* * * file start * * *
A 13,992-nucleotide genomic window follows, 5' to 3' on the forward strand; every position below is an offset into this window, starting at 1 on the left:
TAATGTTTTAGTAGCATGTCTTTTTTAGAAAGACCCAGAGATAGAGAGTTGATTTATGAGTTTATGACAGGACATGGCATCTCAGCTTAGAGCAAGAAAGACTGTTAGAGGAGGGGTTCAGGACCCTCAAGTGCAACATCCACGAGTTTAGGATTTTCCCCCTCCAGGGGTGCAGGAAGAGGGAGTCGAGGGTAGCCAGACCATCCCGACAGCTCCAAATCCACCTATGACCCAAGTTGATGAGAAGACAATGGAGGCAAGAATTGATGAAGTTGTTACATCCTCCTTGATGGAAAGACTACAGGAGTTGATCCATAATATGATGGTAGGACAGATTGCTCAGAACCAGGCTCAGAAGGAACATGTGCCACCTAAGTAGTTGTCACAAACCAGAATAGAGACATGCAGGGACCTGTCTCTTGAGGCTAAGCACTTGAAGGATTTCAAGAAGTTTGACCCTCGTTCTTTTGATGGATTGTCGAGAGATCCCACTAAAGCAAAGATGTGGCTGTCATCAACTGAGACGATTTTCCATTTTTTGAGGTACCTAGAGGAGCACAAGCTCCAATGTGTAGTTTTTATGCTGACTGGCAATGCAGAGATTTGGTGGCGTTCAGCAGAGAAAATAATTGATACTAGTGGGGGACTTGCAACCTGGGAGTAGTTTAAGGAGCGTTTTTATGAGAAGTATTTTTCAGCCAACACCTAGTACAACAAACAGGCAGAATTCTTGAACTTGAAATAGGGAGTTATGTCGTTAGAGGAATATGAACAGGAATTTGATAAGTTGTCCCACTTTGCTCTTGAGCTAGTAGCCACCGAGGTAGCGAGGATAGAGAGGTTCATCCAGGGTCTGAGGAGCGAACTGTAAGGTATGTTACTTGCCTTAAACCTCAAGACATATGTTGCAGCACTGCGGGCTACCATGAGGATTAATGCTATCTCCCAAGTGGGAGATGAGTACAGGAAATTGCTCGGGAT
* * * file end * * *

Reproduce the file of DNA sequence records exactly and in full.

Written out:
A 13,992-nucleotide genomic window follows, 5' to 3' on the forward strand; every position below is an offset into this window, starting at 1 on the left:
TAATGTTTTAGTAGCATGTCTTTTTTAGAAAGACCCAGAGATAGAGAGTTGATTTATGAGTTTATGACAGGACATGGCATCTCAGCTTAGAGCAAGAAAGACTGTTAGAGGAGGGGTTCAGGACCCTCAAGTGCAACATCCACGAGTTTAGGATTTTCCCCCTCCAGGGGTGCAGGAAGAGGGAGTCGAGGGTAGCCAGACCATCCCGACAGCTCCAAATCCACCTATGACCCAAGTTGATGAGAAGACAATGGAGGCAAGAATTGATGAAGTTGTTACATCCTCCTTGATGGAAAGACTACAGGAGTTGATCCATAATATGATGGTAGGACAGATTGCTCAGAACCAGGCTCAGAAGGAACATGTGCCACCTAAGTAGTTGTCACAAACCAGAATAGAGACATGCAGGGACCTGTCTCTTGAGGCTAAGCACTTGAAGGATTTCAAGAAGTTTGACCCTCGTTCTTTTGATGGATTGTCGAGAGATCCCACTAAAGCAAAGATGTGGCTGTCATCAACTGAGACGATTTTCCATTTTTTGAGGTACCTAGAGGAGCACAAGCTCCAATGTGTAGTTTTTATGCTGACTGGCAATGCAGAGATTTGGTGGCGTTCAGCAGAGAAAATAATTGATACTAGTGGGGGACTTGCAACCTGGGAGTAGTTTAAGGAGCGTTTTTATGAGAAGTATTTTTCAGCCAACACCTAGTACAACAAACAGGCAGAATTCTTGAACTTGAAATAGGGAGTTATGTCGTTAGAGGAATATGAACAGGAATTTGATAAGTTGTCCCACTTTGCTCTTGAGCTAGTAGCCACCGAGGTAGCGAGGATAGAGAGGTTCATCCAGGGTCTGAGGAGCGAACTGTAAGGTATGTTACTTGCCTTAAACCTCAAGACATATGTTGCAGCACTGCGGGCTACCATGAGGATTAATGCTATCTCCCAAGTGGGAGATGAGTACAGGAAATTGCTCGGGAT